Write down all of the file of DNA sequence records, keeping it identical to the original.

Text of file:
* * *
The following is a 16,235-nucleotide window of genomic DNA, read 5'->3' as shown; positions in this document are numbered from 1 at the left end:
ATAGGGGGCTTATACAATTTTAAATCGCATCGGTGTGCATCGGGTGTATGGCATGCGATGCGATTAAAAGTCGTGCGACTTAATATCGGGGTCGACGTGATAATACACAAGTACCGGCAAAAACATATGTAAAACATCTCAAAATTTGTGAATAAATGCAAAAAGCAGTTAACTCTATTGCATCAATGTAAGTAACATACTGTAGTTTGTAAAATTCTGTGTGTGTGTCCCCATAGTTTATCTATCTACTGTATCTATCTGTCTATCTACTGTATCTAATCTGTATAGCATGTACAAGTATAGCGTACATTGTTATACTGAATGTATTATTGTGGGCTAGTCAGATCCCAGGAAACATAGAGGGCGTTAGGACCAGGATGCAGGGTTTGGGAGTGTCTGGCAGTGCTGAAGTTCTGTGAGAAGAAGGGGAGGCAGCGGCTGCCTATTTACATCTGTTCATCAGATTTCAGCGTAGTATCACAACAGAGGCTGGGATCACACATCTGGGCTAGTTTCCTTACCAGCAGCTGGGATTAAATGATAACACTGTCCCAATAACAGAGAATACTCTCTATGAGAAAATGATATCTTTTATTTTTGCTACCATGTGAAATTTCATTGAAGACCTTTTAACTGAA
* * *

The following is a 16,235-nucleotide window of genomic DNA, read 5'->3' as shown; positions in this document are numbered from 1 at the left end:
ATAGGGGGCTTATACAATTTTAAATCGCATCGGTGTGCATCGGGTGTATGGCATGCGATGCGATTAAAAGTCGTGCGACTTAATATCGGGGTCGACGTGATAATACACAAGTACCGGCAAAAACATATGTAAAACATCTCAAAATTTGTGAATAAATGCAAAAAGCAGTTAACTCTATTGCATCAATGTAAGTAACATACTGTAGTTTGTAAAATTCTGTGTGTGTGTCCCCATAGTTTATCTATCTACTGTATCTATCTGTCTATCTACTGTATCTAATCTGTATAGCATGTACAAGTATAGCGTACATTGTTATACTGAATGTATTATTGTGGGCTAGTCAGATCCCAGGAAACATAGAGGGCGTTAGGACCAGGATGCAGGGTTTGGGAGTGTCTGGCAGTGCTGAAGTTCTGTGAGAAGAAGGGGAGGCAGCGGCTGCCTATTTACATCTGTTCATCAGATTTCAGCGTAGTATCACAACAGAGGCTGGGATCACACATCTGGGCTAGTTTCCTTACCAGCAGCTGGGATTAAATGATAACACTGTCCCAATAACAGAGAATACTCTCTATGAGAAAATGATATCTTTTATTTTTGCTACCATGTGAAATTTCATTGAAGACCTTTTAACTGAA